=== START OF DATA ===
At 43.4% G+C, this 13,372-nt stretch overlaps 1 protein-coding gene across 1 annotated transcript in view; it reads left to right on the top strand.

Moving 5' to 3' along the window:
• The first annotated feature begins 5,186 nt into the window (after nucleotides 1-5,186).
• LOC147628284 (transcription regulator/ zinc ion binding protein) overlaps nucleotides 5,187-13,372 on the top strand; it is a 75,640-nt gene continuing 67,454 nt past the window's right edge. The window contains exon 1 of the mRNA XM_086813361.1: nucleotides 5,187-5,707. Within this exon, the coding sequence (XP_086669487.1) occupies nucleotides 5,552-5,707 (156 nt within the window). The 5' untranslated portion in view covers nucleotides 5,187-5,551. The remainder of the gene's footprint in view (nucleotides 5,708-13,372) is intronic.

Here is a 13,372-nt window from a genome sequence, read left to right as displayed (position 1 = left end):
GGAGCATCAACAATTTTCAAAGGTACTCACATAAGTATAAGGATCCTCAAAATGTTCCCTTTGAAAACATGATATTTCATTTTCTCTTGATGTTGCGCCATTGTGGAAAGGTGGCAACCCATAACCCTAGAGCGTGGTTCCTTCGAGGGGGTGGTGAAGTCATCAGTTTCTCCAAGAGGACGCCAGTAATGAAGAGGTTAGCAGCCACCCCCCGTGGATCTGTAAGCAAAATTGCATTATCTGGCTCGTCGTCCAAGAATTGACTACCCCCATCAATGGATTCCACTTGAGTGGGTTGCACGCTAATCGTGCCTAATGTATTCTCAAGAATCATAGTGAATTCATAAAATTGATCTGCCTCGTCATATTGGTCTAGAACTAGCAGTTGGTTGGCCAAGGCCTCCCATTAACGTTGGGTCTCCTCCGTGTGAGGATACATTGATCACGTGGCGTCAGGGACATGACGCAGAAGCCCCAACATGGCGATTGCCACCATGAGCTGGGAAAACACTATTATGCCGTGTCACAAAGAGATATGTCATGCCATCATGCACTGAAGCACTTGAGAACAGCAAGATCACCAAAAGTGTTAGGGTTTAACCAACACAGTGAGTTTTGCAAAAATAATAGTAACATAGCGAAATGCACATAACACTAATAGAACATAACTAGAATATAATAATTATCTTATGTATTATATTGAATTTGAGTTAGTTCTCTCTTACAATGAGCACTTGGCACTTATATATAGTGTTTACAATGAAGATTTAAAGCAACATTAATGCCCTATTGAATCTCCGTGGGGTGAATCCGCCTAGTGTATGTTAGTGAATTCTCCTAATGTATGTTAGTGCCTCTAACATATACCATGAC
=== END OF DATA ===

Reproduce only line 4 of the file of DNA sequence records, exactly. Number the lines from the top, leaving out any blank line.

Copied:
• LOC147628284 (transcription regulator/ zinc ion binding protein) overlaps nucleotides 5,187-13,372 on the top strand; it is a 75,640-nt gene continuing 67,454 nt past the window's right edge. The window contains exon 1 of the mRNA XM_086813361.1: nucleotides 5,187-5,707. Within this exon, the coding sequence (XP_086669487.1) occupies nucleotides 5,552-5,707 (156 nt within the window). The 5' untranslated portion in view covers nucleotides 5,187-5,551. The remainder of the gene's footprint in view (nucleotides 5,708-13,372) is intronic.